It was several years ago in 1999 when Scott McNealy, then CEO of Sun Microsystems, said: “You have zero privacyanyway. Get over it.” His comments were picked up by the media worldwide and drew gasps from privacy advocates in the U.S. I was one of them, concentrating in those days on our loss of control over our names and personal data. I had been a junk mail data broker.
Appalled, I wrote several posts on my blog, The Dunning Letter, about how wrong he was and how individuals must work to protect their private information. You can read some of them here.
In the meantime, I haven’t given up my belief that people should be able to maintain their privacy. What I have lost is my belief that we will ever be able to attain the necessary level of privacy needed to keep us safe. And, much of the problem can be attributed to the apathy of the American public toward privacy. They just don’t care so why should lawmakers who could pass federal legislation protecting these individuals.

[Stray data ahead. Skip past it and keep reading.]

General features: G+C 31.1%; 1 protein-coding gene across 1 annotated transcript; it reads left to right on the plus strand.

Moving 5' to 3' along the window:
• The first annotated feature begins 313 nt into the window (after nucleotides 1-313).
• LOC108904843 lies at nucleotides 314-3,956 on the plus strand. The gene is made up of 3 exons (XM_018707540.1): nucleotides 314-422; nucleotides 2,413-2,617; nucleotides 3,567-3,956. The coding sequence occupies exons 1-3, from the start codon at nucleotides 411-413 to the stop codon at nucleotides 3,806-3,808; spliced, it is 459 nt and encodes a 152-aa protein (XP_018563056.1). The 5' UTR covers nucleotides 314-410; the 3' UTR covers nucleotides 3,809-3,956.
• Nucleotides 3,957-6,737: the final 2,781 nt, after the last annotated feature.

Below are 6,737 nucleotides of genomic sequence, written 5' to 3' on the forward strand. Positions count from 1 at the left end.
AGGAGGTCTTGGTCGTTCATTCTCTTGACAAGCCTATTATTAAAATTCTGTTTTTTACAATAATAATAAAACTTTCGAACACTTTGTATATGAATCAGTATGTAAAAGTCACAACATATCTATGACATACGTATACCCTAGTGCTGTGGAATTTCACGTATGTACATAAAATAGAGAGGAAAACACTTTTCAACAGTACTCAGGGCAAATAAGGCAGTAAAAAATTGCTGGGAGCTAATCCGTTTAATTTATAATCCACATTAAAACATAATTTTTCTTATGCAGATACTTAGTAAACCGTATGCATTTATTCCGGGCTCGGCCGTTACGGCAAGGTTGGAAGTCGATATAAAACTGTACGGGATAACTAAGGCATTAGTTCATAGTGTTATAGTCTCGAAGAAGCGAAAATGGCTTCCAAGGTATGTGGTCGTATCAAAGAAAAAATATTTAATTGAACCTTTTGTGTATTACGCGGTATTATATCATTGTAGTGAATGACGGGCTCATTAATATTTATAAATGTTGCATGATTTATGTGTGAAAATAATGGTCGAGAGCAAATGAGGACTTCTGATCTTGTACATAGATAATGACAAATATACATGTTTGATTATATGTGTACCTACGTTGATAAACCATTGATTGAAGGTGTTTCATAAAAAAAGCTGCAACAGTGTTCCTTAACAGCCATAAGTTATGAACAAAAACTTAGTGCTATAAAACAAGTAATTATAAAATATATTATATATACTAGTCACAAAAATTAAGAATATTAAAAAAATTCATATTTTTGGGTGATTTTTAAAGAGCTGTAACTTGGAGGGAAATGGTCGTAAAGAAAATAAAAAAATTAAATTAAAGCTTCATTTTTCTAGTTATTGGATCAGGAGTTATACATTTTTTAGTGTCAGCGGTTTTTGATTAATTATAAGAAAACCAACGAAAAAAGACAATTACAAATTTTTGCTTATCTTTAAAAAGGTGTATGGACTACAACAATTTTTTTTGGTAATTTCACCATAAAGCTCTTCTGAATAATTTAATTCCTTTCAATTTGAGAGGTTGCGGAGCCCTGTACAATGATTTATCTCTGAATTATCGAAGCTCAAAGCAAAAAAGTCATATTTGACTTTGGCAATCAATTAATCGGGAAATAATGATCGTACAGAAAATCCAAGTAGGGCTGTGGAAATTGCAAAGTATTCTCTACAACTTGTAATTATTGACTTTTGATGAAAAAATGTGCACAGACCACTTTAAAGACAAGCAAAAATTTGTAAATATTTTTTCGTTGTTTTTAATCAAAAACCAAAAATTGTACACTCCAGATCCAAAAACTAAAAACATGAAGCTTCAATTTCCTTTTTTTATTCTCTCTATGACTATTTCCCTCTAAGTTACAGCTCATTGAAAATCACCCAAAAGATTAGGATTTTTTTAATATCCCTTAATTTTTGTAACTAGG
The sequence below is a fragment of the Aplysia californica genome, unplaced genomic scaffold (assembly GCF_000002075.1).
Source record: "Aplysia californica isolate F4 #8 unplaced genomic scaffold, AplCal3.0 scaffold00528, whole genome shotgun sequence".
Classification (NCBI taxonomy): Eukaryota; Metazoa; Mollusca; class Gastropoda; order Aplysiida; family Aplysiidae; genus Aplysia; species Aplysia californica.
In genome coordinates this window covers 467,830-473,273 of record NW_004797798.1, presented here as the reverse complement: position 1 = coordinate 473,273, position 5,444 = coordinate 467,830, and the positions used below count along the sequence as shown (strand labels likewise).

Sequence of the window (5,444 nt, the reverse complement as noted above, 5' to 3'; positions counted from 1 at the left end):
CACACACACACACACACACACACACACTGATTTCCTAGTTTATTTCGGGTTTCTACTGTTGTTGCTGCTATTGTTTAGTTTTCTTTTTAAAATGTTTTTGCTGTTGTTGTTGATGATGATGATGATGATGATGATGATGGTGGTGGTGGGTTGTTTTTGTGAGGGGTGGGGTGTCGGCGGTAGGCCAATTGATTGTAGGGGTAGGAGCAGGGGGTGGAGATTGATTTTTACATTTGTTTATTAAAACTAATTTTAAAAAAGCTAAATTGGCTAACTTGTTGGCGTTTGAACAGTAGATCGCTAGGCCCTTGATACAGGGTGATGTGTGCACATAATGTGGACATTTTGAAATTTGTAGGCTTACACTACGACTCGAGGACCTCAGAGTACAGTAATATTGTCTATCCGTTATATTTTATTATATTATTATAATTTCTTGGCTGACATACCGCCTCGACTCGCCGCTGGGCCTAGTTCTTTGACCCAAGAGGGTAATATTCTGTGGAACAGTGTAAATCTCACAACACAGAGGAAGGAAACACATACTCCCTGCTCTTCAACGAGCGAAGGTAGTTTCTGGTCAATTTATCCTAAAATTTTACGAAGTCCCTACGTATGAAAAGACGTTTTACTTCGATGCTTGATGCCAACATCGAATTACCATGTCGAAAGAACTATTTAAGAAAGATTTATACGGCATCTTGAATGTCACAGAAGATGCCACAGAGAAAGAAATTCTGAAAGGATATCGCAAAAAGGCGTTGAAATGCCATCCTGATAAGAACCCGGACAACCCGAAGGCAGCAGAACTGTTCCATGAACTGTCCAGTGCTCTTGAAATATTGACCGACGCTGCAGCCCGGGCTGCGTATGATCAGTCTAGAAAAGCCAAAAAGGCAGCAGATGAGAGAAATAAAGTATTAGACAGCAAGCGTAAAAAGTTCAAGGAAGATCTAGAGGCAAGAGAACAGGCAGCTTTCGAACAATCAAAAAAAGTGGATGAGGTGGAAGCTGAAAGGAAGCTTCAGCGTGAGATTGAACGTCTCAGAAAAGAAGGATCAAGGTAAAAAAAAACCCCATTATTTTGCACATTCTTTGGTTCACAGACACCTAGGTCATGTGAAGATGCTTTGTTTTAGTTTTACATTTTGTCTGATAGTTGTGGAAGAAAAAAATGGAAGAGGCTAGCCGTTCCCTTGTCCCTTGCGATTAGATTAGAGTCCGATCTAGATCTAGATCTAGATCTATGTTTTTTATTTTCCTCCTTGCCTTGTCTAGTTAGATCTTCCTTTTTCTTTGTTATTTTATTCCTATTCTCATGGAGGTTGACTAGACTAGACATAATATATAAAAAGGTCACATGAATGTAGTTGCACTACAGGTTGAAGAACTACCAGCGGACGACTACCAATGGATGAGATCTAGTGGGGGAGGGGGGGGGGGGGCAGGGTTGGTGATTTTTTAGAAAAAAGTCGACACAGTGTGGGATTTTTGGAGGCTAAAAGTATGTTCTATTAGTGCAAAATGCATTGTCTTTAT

Two of the largest warehouses of personal data are mortgage companies and medical offices. Everything an ID thief needs to take everything you have is in those files, many of which have minimum security. I was in a doctor’s office recently and my Social Security number appeared on three pages they asked me to check for accuracy. To ask them to remove it is useless since it can still be found in other records in the same office and others.
So McNealy was right and Americans have once again proved the saying that, “Oh that’s a terrible thing that happened but it could never happen to me.”